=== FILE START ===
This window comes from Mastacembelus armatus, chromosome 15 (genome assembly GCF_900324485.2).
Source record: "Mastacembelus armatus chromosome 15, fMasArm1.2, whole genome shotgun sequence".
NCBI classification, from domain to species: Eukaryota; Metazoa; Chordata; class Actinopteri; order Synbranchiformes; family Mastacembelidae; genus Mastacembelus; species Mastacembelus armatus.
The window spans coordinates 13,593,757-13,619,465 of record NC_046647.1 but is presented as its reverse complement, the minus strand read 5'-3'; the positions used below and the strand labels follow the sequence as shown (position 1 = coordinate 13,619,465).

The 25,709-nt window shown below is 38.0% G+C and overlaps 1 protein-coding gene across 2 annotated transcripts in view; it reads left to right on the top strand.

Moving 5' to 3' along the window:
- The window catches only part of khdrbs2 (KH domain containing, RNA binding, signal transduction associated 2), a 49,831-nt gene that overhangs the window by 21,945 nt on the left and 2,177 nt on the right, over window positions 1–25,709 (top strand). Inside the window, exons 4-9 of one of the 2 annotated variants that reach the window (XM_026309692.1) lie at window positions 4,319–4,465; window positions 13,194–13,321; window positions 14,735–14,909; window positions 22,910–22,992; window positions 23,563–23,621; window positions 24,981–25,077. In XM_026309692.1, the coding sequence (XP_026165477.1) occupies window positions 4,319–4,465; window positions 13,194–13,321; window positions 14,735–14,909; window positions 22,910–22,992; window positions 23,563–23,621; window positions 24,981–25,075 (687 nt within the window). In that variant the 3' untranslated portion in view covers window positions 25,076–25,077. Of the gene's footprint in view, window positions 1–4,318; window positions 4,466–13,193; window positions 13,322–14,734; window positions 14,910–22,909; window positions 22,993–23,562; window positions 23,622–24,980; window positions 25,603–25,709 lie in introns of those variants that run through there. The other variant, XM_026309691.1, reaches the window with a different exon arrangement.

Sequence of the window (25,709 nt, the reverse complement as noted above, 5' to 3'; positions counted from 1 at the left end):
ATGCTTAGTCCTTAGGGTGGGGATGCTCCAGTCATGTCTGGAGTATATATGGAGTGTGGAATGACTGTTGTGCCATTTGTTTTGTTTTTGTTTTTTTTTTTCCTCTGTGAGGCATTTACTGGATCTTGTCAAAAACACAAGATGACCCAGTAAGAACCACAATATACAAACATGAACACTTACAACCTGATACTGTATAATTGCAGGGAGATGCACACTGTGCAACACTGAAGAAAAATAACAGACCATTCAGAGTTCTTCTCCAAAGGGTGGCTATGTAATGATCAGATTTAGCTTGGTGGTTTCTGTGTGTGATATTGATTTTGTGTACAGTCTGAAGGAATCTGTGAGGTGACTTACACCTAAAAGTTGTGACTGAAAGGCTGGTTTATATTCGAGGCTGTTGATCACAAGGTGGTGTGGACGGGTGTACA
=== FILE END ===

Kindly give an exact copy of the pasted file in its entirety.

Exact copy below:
This window comes from Mastacembelus armatus, chromosome 15 (genome assembly GCF_900324485.2).
Source record: "Mastacembelus armatus chromosome 15, fMasArm1.2, whole genome shotgun sequence".
NCBI classification, from domain to species: Eukaryota; Metazoa; Chordata; class Actinopteri; order Synbranchiformes; family Mastacembelidae; genus Mastacembelus; species Mastacembelus armatus.
The window spans coordinates 13,593,757-13,619,465 of record NC_046647.1 but is presented as its reverse complement, the minus strand read 5'-3'; the positions used below and the strand labels follow the sequence as shown (position 1 = coordinate 13,619,465).

The 25,709-nt window shown below is 38.0% G+C and overlaps 1 protein-coding gene across 2 annotated transcripts in view; it reads left to right on the top strand.

Moving 5' to 3' along the window:
- The window catches only part of khdrbs2 (KH domain containing, RNA binding, signal transduction associated 2), a 49,831-nt gene that overhangs the window by 21,945 nt on the left and 2,177 nt on the right, over window positions 1–25,709 (top strand). Inside the window, exons 4-9 of one of the 2 annotated variants that reach the window (XM_026309692.1) lie at window positions 4,319–4,465; window positions 13,194–13,321; window positions 14,735–14,909; window positions 22,910–22,992; window positions 23,563–23,621; window positions 24,981–25,077. In XM_026309692.1, the coding sequence (XP_026165477.1) occupies window positions 4,319–4,465; window positions 13,194–13,321; window positions 14,735–14,909; window positions 22,910–22,992; window positions 23,563–23,621; window positions 24,981–25,075 (687 nt within the window). In that variant the 3' untranslated portion in view covers window positions 25,076–25,077. Of the gene's footprint in view, window positions 1–4,318; window positions 4,466–13,193; window positions 13,322–14,734; window positions 14,910–22,909; window positions 22,993–23,562; window positions 23,622–24,980; window positions 25,603–25,709 lie in introns of those variants that run through there. The other variant, XM_026309691.1, reaches the window with a different exon arrangement.

Sequence of the window (25,709 nt, the reverse complement as noted above, 5' to 3'; positions counted from 1 at the left end):
ATGCTTAGTCCTTAGGGTGGGGATGCTCCAGTCATGTCTGGAGTATATATGGAGTGTGGAATGACTGTTGTGCCATTTGTTTTGTTTTTGTTTTTTTTTTTCCTCTGTGAGGCATTTACTGGATCTTGTCAAAAACACAAGATGACCCAGTAAGAACCACAATATACAAACATGAACACTTACAACCTGATACTGTATAATTGCAGGGAGATGCACACTGTGCAACACTGAAGAAAAATAACAGACCATTCAGAGTTCTTCTCCAAAGGGTGGCTATGTAATGATCAGATTTAGCTTGGTGGTTTCTGTGTGTGATATTGATTTTGTGTACAGTCTGAAGGAATCTGTGAGGTGACTTACACCTAAAAGTTGTGACTGAAAGGCTGGTTTATATTCGAGGCTGTTGATCACAAGGTGGTGTGGACGGGTGTACA